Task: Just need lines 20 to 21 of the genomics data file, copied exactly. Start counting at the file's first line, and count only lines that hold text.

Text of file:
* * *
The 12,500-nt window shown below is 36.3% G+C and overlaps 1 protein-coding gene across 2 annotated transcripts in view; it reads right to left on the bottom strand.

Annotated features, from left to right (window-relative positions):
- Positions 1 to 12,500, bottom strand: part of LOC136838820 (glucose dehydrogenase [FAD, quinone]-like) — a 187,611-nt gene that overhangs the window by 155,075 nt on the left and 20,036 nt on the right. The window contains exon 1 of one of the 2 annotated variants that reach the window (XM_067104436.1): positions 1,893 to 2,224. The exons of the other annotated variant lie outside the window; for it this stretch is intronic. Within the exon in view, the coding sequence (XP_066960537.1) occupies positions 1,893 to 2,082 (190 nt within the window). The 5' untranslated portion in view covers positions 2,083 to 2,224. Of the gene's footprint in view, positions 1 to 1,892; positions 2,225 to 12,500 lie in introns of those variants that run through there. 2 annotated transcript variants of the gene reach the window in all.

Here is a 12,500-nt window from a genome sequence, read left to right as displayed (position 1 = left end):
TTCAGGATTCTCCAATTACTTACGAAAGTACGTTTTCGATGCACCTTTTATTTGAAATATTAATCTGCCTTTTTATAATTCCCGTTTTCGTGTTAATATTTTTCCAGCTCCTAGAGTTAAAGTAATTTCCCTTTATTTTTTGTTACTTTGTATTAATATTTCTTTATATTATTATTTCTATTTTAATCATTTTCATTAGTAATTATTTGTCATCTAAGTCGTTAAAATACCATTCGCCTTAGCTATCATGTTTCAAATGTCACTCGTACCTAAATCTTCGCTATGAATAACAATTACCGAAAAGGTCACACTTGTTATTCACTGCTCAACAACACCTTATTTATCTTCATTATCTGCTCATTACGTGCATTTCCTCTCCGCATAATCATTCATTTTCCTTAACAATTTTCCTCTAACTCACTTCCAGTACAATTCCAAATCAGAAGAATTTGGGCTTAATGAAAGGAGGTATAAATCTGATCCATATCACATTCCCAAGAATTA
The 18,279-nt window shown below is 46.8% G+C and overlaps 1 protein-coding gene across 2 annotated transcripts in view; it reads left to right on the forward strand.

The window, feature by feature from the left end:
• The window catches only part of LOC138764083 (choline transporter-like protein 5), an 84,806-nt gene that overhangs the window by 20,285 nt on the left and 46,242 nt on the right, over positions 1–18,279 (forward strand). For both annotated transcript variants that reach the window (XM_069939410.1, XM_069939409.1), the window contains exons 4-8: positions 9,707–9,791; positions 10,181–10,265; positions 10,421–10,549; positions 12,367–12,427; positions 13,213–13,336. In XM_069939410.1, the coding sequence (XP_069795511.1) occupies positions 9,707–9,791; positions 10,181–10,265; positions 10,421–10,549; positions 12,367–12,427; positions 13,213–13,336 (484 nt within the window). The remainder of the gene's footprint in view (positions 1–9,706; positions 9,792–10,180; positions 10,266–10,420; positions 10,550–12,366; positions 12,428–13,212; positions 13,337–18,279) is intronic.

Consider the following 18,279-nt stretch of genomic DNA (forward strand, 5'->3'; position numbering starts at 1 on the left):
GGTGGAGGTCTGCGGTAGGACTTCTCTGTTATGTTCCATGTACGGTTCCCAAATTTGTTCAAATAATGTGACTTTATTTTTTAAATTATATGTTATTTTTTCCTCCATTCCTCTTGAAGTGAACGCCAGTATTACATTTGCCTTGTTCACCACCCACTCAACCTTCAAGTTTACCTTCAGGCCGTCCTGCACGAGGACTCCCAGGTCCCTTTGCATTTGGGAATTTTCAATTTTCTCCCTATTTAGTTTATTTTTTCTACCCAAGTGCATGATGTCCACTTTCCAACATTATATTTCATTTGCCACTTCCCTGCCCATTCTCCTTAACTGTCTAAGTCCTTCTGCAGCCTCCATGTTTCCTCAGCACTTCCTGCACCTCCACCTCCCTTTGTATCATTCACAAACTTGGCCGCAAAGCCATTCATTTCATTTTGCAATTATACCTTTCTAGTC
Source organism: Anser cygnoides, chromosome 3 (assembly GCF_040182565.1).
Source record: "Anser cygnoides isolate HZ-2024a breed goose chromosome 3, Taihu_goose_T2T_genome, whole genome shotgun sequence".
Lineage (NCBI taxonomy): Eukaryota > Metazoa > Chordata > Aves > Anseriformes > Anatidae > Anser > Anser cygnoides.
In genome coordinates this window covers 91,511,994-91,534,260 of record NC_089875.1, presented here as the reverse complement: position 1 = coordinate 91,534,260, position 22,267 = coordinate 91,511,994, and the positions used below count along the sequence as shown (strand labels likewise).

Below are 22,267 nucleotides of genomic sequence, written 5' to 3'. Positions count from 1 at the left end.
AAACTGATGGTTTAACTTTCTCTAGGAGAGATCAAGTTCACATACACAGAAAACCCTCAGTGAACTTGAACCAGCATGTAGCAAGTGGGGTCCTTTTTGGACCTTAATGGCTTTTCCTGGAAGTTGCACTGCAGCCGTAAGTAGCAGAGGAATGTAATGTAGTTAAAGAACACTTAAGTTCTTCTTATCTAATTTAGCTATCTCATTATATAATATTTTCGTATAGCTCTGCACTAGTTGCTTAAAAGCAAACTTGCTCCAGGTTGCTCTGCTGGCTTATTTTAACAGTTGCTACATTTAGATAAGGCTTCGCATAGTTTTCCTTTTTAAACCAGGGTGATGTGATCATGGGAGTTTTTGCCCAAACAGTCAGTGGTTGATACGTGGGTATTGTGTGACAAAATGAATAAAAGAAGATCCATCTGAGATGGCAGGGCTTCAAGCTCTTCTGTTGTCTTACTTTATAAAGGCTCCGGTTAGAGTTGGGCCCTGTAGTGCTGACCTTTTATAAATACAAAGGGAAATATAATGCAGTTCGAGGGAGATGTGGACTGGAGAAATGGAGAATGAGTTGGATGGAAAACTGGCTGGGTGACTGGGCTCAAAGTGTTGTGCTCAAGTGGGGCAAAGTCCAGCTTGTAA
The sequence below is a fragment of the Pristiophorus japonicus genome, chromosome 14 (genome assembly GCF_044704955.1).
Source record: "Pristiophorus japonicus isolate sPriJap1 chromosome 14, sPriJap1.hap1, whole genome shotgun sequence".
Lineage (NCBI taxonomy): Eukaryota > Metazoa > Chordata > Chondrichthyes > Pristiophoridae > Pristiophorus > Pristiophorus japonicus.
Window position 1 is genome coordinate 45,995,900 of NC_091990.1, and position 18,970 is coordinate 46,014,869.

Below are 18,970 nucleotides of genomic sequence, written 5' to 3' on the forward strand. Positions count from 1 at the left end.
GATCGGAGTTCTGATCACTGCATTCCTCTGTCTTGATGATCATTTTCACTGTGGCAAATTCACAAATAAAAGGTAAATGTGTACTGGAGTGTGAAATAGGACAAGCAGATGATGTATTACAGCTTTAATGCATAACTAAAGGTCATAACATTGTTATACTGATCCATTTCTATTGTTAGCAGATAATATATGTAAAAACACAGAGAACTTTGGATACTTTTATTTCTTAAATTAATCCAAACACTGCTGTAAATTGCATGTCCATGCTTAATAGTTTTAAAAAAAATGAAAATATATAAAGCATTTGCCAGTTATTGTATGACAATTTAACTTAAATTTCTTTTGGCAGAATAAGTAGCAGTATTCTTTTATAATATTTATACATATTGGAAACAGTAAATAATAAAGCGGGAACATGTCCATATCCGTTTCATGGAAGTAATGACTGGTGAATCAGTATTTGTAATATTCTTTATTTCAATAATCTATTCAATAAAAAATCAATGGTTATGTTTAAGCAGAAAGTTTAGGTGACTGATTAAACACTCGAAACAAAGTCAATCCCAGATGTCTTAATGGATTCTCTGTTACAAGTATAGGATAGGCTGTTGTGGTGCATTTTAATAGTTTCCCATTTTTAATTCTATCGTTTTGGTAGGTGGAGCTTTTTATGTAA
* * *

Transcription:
Window position 1 is genome coordinate 45,995,900 of NC_091990.1, and position 18,970 is coordinate 46,014,869.

Below are 18,970 nucleotides of genomic sequence, written 5' to 3' on the forward strand. Positions count from 1 at the left end.